"Shame on you, Fran O'Sullivan. Shame. Shame. Why have you paid $1500 for a ticket to Tony Blair? How would you like it, Fran O'Sullivan, if it was your kids being blown up by cluster bombs?"
Veteran protester John Minto must have known he was wasting his salvoes on me, when he stood outside Eden Park megaphone blaring, accusing Blair of being a "genocidal maniac" and claimed anyone attending the former British prime minister's speech was "complicit" in his actions. But it did make for good theatre.
For a fleeting moment I got a sense of just what it must feel like to be someone like a Blair having to run protesters' gauntlets around the world as activists try and get up close to serve him with an arrest warrant on charges of war crimes. But it is also very easy to see how politicians become inured to protesters' taunts.
Minto's crew hardly presented a clear and present danger to the former prime minister. But Blair was still whisked in through the back door to Eden Park; an integral part of British High Commissioner Vicki Treadwell's strategy to make sure that the former PM wasn't served with a warrant on her watch, which would have been a kiss of death to a promising diplomatic career.
Blair has aged considerably since he visited Auckland in 2006 as Helen Clark's guest. Back then he strongly defended his decision to send British troops to Iraq. He was facing strong internal pressure to hand over the prime ministerial baton to Gordon Brown - but still managed to confront the major issues du jour.
In Auckland on Thursday, Iraq barely got a mention until Labour MP Jacinda Ardern asked him: "Knowing what you know now, what would you have [done] differently in Iraq?"
Blair side-stepped the question by referencing the Arab Spring, saying when you remove a dictatorial regime you have to be prepared to be there for a long time.
Later he introduced Iran as a potential sticking point in the normalisation of Iraq. But there was no stepping back from his decision to go to war.
While in New Zealand and Australia this week, Blair covered the major issues du jour: Rupert Murdoch (not the only one in the UK to wield media power in such a way), the financial crisis (Obama is doing the right thing) and the impact of the Arab Spring (there must be social and economic change to ensure democracy prevails).
Neither Phil Goff nor John Key was present for the Blair lunch - which is a pity. Like him or loathe him, Blair displays a unique perspective as a committed internationalist. He believes the West risks losing its place of pre-eminence and faces a 21st century of much greater insecurity and uncertainty.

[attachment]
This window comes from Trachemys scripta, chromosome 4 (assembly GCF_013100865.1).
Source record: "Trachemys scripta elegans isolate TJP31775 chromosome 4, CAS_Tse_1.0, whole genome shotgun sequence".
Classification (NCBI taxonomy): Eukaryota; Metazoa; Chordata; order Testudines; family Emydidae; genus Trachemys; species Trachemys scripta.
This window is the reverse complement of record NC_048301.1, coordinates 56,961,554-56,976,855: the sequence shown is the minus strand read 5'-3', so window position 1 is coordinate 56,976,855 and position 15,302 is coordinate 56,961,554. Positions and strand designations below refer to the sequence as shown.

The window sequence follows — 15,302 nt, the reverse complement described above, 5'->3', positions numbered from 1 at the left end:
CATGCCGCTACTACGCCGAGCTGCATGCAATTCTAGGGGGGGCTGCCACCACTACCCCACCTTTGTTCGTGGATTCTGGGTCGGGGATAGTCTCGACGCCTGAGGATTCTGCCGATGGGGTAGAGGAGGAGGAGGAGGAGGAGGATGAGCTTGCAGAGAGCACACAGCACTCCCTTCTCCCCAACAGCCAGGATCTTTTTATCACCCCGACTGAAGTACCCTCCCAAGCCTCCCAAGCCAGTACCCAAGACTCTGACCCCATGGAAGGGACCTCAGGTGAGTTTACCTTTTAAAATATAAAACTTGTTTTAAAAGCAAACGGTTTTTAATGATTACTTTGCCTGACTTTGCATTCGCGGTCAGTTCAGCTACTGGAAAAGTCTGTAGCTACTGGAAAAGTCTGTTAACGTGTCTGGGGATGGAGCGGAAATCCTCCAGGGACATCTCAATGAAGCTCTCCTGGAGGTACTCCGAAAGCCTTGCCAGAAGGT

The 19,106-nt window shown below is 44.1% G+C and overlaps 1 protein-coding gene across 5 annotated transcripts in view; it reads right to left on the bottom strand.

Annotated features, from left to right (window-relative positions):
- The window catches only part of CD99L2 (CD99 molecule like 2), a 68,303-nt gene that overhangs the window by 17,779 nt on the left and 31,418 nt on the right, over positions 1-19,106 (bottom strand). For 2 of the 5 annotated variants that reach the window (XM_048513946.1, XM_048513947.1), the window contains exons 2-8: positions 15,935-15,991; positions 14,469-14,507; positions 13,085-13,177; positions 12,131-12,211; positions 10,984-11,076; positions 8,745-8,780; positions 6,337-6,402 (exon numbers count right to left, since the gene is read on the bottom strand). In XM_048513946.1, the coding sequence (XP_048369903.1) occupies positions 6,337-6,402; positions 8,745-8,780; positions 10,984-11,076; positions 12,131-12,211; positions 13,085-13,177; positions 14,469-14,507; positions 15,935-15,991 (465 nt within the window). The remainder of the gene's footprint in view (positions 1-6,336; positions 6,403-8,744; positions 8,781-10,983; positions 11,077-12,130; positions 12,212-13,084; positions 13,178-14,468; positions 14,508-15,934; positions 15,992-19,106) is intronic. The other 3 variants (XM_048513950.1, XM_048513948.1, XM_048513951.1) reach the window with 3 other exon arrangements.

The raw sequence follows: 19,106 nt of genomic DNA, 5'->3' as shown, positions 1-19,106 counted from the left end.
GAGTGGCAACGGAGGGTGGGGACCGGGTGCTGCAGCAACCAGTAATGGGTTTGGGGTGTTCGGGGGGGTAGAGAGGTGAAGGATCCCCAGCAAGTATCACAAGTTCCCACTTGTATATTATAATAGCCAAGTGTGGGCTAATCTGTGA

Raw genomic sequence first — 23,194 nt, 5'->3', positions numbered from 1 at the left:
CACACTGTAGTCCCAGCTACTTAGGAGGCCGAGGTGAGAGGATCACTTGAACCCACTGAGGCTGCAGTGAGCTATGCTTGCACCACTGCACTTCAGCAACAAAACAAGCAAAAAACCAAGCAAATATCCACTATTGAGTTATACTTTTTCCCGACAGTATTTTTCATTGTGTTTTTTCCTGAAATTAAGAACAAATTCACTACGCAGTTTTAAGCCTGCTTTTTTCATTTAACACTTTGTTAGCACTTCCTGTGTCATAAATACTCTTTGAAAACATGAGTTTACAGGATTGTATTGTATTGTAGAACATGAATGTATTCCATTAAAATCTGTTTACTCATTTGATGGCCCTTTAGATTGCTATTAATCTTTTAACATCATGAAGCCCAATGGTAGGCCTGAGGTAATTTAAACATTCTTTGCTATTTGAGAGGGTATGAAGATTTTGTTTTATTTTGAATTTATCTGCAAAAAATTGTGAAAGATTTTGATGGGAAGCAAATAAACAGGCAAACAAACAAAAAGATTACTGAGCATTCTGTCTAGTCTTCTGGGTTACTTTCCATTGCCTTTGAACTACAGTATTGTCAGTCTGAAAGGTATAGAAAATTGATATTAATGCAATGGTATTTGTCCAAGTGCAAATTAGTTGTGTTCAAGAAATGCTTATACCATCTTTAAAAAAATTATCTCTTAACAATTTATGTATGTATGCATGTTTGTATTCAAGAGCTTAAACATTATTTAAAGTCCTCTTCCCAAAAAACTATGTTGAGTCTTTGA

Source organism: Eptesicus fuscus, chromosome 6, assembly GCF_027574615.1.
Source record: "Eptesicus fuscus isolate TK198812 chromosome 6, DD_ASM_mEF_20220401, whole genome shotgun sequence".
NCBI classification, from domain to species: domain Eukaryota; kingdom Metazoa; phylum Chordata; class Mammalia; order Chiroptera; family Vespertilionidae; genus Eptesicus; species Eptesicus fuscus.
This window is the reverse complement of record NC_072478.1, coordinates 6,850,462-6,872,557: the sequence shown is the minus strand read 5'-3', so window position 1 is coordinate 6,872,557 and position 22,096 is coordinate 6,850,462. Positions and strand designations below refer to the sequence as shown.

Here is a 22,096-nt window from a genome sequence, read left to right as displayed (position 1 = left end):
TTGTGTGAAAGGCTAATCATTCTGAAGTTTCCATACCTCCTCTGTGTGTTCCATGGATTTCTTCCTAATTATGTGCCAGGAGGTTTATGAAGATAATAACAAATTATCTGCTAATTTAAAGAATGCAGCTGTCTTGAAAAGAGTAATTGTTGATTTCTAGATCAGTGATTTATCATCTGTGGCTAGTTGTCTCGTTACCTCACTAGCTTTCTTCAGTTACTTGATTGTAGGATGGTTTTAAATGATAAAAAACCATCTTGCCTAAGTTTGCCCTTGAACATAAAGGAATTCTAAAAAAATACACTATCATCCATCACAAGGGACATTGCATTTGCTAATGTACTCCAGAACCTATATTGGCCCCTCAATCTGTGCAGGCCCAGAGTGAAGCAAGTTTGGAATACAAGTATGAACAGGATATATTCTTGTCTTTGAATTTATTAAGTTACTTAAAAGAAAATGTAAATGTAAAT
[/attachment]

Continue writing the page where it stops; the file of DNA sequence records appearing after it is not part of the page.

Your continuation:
A conviction politician to his bones, he does not repudiate New Labour's free market reforms.
As a good deal of the Western world teeters on the brink of national bankruptcy, Blair urges fiscal restraint, getting debt down, facing up to pension reforms and continuing to introduce competition to the public sector. Putting the state back at the centre of everything is a major mistake.
Goff - a Rogernome under the fourth Labour Government - probably holds the same view. But he appears to have sold out his former principles and policy positions to maintain control of his caucus.
If Key had been present for Blair's rhetoric he would have learnt a useful lesson from a political master on managing change. Blair says that when political leaders first propose major change people "tell you it's a disaster". When leaders are in the process of making change it's "absolute hell". But after the change is made people assume it was always like that.
Blair may be a bit glib on this score, but it's a message Key could take on board if he wants to shake his opponents' taunts that he is a "Smile and Wave" leader.
Like Bill Clinton, who came to Auckland nearly a decade ago to speak at a $1000 seat black tie dinner, it was disconcerting to watch another talented politician debasing himself as a former world leader for hire.
In Clinton's case he had to pony up massive fees by speaking to groups to pay the legal bills he incurred staving off the Republicans' attempts to have him run out of US politics over various sexual misdemeanours.
Blair has to confront the unpalatable fact that his tour promoters had to slash ticket prices on both sides of the Tasman to fill venues. And that - because of his stance on Iraq - he can no longer presume to go in through the front door.
Minto and Co can chalk up a partial victory on that score.